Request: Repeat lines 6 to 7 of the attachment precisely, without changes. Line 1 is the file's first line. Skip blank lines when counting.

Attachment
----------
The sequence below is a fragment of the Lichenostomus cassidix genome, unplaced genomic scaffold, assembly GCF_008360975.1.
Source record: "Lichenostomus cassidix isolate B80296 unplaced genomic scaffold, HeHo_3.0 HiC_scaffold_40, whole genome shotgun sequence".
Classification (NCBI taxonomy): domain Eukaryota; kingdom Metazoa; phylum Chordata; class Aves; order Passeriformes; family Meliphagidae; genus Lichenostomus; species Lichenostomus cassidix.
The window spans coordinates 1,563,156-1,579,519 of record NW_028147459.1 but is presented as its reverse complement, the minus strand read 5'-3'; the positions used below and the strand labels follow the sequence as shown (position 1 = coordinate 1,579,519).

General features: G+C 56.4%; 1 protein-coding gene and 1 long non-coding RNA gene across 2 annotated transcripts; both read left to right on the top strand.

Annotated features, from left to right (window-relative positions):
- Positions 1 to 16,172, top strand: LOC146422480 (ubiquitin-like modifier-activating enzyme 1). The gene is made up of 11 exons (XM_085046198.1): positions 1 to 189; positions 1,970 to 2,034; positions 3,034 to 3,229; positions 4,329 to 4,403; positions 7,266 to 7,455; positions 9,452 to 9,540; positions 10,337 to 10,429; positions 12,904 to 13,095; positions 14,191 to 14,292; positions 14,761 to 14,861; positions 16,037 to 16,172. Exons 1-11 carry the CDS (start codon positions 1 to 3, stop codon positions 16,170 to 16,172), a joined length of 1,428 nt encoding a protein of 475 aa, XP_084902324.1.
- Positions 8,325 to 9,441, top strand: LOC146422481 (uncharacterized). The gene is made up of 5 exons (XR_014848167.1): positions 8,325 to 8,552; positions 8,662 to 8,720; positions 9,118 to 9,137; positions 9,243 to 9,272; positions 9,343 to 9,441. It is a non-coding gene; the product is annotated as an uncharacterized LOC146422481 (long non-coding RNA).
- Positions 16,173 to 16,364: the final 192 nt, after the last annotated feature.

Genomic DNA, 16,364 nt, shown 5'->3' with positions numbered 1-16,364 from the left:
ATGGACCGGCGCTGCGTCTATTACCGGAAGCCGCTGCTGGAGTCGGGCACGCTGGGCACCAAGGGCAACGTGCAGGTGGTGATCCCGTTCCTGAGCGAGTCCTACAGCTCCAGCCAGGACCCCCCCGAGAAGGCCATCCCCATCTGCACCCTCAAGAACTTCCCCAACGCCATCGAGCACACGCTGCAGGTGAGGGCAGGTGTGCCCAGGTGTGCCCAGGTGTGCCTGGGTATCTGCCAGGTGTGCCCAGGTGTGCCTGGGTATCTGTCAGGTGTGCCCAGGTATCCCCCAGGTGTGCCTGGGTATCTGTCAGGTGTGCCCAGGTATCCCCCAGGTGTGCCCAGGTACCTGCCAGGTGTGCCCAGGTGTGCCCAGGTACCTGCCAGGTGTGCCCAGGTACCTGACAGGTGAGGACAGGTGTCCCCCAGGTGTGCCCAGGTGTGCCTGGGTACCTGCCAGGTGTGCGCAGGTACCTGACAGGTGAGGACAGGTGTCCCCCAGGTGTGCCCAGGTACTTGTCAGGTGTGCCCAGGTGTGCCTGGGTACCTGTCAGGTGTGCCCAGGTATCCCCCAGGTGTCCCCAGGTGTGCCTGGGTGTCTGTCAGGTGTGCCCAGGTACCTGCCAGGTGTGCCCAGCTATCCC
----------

Annotated features, from left to right (window-relative positions):
- Positions 1 to 16,172, top strand: LOC146422480 (ubiquitin-like modifier-activating enzyme 1). The gene is made up of 11 exons (XM_085046198.1): positions 1 to 189; positions 1,970 to 2,034; positions 3,034 to 3,229; positions 4,329 to 4,403; positions 7,266 to 7,455; positions 9,452 to 9,540; positions 10,337 to 10,429; positions 12,904 to 13,095; positions 14,191 to 14,292; positions 14,761 to 14,861; positions 16,037 to 16,172. Exons 1-11 carry the CDS (start codon positions 1 to 3, stop codon positions 16,170 to 16,172), a joined length of 1,428 nt encoding a protein of 475 aa, XP_084902324.1.